The stories that are told about Churchill’s various appetites are horrifying. I can’t imagine living like that, and I’m a human beanbag with a bad back. Even I can recognize that Churchill ate and drank and smoked like he was trying to kill himself. He was a shrewd politician, and as the film opens, the British Parliament is calling for Neville Chamberlain (Ronald Pickup) to step down as Prime Minister. Behind the scenes, there is support for Viscount Halifax (Stephen Dillane) to replace him, but not enough. The matter is already settled, even if the formal offer hasn’t been made yet. This is Churchill’s moment, one he’s been working towards for years. I think it’s amazing that a guy who drank the way Churchill did was ever allowed to hold an office, much less the most important office in the country during an actual time of war. But part of why there’s that larger-than-life mythology about him is because of those appetites and his ability to operate anyway. Churchill meets with King George VI (Ben Mendelsohn) to discuss his appointment and it’s clear right away that the King isn’t convinced Churchill is right for the job.
Darkest Hour makes a fascinating double-feature with Christopher Nolan’s Dunkirk from this summer. That film focused completely on the experiences of the people actually at Dunkirk, or the ones coming to rescue them, and left the politics out of it completely. Here, we see exactly the opposite. Aside from a few quick impressionistic glimpses, we don’t see Dunkirk at all, but we see the cutthroat political game that was being played away from the front lines. Churchill starts his work as Prime Minister without much in the way of visible support, and the film shows us how he won the support of his nation, both in the Parliament and in the streets. It is very old-fashioned in many ways, but it’s not stodgy. Again, you have to credit Oldman, who is so alive, so engaged in his performance that even when the film does something as blatantly full of shit as a late-in-the-movie subway ride, it feels like it’s okay because this is a movie-movie. Winston Churchill may not have actually had that conversation, but when he did finally make that impassioned address that closes out the film, he was speaking a language that was recognized by not only his countrymen, but people around the world.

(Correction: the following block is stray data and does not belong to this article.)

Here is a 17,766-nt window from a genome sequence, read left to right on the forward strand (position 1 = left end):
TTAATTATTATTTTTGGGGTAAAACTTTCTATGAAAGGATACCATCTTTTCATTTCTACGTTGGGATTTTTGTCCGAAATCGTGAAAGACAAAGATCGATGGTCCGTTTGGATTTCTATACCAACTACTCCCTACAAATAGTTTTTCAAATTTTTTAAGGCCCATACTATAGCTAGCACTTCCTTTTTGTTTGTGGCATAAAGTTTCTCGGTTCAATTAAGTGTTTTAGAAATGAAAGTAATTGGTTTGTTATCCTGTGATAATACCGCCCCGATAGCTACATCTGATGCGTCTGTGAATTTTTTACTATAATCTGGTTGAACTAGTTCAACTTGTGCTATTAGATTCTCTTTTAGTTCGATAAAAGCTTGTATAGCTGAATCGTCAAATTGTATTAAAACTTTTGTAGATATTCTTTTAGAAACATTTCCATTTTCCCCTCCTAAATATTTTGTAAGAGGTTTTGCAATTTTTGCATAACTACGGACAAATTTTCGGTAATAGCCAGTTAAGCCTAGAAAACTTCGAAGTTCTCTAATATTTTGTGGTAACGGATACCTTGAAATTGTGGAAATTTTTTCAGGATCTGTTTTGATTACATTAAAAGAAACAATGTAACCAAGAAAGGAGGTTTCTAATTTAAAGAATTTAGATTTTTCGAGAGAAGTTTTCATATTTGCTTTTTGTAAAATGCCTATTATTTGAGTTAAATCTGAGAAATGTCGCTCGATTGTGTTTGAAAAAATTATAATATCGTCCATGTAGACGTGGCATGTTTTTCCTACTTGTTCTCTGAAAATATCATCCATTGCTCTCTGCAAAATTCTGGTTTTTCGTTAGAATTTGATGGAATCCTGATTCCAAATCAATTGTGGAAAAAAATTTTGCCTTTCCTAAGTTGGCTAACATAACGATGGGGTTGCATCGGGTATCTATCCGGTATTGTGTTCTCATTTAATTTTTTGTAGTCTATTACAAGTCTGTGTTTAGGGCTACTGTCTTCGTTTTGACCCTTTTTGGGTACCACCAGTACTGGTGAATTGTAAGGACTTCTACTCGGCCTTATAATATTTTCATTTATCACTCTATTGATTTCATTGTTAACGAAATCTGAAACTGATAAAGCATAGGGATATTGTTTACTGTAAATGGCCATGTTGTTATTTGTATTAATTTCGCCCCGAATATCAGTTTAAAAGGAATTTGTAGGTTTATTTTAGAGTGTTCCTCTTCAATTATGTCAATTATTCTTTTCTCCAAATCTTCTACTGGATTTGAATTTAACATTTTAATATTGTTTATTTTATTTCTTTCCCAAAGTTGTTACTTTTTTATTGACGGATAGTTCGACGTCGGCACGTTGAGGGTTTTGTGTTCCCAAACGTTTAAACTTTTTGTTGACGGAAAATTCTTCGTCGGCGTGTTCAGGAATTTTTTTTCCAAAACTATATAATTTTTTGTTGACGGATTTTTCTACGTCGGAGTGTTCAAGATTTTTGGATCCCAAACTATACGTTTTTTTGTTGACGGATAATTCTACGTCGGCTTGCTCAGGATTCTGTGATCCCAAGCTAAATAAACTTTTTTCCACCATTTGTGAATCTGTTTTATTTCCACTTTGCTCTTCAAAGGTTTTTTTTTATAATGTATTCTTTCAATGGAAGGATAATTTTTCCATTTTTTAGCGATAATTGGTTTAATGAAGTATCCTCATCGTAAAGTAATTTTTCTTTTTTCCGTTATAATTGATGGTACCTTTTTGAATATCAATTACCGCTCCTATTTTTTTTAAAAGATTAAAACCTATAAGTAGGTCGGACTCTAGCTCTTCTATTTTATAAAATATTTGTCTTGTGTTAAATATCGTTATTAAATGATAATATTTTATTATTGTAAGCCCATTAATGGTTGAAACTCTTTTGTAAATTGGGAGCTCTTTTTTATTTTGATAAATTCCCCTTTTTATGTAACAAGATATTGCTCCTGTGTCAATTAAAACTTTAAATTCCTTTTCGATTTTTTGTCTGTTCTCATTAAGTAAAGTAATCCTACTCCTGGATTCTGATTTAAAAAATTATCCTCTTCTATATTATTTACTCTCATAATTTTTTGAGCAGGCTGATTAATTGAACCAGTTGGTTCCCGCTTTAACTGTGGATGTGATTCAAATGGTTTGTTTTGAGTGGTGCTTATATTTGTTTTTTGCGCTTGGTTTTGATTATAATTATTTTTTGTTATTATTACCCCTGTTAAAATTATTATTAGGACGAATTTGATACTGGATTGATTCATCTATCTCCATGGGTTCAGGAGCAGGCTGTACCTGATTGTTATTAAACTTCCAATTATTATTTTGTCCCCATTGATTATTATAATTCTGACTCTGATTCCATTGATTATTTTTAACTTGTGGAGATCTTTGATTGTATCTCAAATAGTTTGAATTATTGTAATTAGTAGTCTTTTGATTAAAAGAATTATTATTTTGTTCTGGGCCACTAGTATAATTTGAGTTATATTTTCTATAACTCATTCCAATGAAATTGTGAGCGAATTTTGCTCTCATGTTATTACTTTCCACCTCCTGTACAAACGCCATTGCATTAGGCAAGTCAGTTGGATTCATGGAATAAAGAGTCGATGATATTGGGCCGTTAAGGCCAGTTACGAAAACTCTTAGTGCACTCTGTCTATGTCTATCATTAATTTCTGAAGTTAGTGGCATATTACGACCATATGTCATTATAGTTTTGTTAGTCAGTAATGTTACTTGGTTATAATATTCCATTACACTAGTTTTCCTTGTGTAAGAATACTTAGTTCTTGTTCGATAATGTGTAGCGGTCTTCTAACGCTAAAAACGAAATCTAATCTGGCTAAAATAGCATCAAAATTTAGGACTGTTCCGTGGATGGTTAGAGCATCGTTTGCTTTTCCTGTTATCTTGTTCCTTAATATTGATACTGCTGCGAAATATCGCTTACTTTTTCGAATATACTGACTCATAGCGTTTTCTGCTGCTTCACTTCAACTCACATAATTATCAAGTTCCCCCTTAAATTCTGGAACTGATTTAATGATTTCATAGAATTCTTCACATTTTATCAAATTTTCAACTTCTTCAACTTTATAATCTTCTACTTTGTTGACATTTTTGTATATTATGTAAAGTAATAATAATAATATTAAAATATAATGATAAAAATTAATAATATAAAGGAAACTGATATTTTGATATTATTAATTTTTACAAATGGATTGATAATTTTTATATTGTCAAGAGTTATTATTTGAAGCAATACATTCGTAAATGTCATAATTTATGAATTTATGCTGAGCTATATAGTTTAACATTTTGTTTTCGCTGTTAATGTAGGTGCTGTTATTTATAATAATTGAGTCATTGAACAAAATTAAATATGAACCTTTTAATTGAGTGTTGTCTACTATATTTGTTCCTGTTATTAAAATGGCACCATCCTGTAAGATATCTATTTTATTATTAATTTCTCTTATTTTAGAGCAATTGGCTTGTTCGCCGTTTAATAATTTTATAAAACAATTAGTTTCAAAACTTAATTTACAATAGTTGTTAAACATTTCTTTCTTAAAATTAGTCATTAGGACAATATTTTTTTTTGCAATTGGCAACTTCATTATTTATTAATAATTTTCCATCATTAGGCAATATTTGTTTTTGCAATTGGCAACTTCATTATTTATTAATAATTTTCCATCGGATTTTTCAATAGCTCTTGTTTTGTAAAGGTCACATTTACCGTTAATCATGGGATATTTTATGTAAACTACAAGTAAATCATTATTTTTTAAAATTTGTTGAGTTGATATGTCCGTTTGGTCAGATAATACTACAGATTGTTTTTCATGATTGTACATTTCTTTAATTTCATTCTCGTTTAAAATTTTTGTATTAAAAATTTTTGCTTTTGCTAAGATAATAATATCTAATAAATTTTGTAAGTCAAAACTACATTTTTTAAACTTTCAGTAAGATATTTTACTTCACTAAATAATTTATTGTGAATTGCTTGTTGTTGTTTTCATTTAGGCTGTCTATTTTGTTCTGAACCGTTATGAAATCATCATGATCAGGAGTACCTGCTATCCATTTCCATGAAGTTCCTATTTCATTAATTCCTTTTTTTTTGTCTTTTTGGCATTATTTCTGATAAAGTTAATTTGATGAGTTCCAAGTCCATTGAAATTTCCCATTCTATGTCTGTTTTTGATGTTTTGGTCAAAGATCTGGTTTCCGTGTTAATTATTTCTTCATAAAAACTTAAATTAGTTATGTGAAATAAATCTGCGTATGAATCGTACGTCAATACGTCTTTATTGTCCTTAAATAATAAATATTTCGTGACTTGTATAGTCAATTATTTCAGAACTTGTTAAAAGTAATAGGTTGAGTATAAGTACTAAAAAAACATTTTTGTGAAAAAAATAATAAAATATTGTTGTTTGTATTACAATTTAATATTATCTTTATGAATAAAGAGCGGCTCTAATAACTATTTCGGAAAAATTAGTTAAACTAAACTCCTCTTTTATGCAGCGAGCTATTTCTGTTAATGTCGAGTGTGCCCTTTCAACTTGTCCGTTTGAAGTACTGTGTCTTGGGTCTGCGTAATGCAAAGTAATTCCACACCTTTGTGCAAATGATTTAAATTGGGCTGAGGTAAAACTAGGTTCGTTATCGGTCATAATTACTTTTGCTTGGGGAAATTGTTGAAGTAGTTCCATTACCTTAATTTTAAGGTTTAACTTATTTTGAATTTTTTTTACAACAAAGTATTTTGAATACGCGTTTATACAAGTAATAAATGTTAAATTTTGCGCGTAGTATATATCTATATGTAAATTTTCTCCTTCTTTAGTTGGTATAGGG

Both Lily James and Kristin Scott Thomas make strong impressions as the women Churchill deals with at work and at home, and his scenes with them tend to be the most emotional of the film. Mendelsohn expertly charts the slow thaw of King George’s feelings for Churchill, and both Dillane and Pickup play their parts on the wrong side of history with the absolute confidence in their convictions that the roles require. McCarten’s script lays out the stakes very clearly, and it keeps a ticking clock running that creates an urgency, even if you know how things are going to play out. As a bounce back from the horror of Pan, this feels like a real win for Joe Wright. Darkest Hour is rousing and sincere, with burnished, beautiful photography by Bruno Delbonnel and a suitably inspiring score by Dario Marianelli. It’s handsome work across the board.
We’ve seen versions of this film before, and whether they realized it or not, they gently mirrored the structure of The King’s Speech from a few years ago, with everything ultimately coming down to how well Churchill does in delivering a speech. It’s definitely familiar territory, but delivered with skill by Wright and solidly built by McCarten, all of it wrapped around that solid gold performance by Oldman. Darkest Hour will not surprise anyone, but it will likely satisfy most audiences with its modest, honest charms.
Running time: 125 minutes
Drew McWeeny | Chief Film Critic